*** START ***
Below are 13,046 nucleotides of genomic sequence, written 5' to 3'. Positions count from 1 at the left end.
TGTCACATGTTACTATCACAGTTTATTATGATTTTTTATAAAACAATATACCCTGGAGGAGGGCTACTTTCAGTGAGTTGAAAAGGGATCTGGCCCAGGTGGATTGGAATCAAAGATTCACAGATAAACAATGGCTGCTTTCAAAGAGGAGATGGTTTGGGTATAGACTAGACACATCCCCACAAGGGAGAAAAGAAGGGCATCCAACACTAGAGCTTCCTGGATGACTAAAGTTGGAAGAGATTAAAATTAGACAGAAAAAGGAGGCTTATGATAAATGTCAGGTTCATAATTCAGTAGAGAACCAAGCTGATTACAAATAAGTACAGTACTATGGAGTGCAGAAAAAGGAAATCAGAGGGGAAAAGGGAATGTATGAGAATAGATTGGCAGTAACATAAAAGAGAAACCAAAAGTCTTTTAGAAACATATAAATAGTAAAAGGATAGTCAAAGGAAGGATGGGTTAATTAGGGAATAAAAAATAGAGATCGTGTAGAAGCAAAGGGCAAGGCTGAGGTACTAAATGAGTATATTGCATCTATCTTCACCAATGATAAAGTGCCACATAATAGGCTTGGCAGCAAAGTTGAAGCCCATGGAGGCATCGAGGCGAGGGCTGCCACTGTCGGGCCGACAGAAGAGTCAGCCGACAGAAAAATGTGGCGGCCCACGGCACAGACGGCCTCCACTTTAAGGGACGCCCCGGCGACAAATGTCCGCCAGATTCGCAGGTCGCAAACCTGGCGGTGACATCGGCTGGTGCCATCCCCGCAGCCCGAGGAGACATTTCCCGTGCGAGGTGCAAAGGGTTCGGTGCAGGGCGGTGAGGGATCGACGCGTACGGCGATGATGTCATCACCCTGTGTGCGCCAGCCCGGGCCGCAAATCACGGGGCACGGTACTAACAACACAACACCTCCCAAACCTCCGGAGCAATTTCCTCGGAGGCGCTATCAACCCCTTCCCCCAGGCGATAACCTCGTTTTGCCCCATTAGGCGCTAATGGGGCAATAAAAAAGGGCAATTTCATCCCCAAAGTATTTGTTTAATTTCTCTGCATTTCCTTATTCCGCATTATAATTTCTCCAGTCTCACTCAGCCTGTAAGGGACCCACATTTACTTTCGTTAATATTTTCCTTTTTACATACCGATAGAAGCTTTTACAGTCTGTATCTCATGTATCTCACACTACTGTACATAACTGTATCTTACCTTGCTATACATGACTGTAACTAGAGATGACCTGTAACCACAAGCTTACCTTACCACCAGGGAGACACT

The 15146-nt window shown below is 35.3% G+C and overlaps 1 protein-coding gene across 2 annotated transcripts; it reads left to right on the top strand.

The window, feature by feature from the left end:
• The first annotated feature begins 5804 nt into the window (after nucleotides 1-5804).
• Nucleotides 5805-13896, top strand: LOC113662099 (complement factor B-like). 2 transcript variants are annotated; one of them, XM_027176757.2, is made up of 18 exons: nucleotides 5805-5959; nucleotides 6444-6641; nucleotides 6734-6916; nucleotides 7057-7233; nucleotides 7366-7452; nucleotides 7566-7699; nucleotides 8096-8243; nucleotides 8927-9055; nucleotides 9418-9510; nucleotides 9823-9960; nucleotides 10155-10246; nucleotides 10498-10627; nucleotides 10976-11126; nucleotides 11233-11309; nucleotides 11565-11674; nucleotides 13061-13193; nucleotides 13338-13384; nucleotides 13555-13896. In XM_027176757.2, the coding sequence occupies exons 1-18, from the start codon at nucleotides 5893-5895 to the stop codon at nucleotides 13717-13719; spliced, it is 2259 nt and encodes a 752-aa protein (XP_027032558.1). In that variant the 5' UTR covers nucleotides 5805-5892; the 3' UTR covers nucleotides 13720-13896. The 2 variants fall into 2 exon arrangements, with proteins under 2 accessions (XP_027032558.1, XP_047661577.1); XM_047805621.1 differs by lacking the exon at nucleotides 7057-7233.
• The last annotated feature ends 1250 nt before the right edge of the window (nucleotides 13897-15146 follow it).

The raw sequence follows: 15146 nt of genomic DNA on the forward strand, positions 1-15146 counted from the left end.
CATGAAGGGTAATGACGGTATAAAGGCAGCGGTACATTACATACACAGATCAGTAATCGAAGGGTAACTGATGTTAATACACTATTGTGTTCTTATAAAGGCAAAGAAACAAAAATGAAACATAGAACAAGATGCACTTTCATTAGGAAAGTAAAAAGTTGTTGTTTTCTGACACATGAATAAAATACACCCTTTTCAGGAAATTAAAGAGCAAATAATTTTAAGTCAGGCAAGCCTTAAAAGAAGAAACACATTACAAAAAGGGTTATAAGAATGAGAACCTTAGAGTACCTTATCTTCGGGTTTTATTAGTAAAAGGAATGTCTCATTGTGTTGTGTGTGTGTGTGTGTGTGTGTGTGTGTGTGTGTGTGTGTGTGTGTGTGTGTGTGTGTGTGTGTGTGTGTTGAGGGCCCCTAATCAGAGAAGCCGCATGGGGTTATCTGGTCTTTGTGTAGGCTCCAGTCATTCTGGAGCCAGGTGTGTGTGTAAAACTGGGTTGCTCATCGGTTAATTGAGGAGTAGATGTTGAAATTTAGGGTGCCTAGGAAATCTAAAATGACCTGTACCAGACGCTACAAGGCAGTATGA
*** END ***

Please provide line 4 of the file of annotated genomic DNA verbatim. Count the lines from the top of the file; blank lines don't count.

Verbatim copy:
The window, feature by feature from the left end: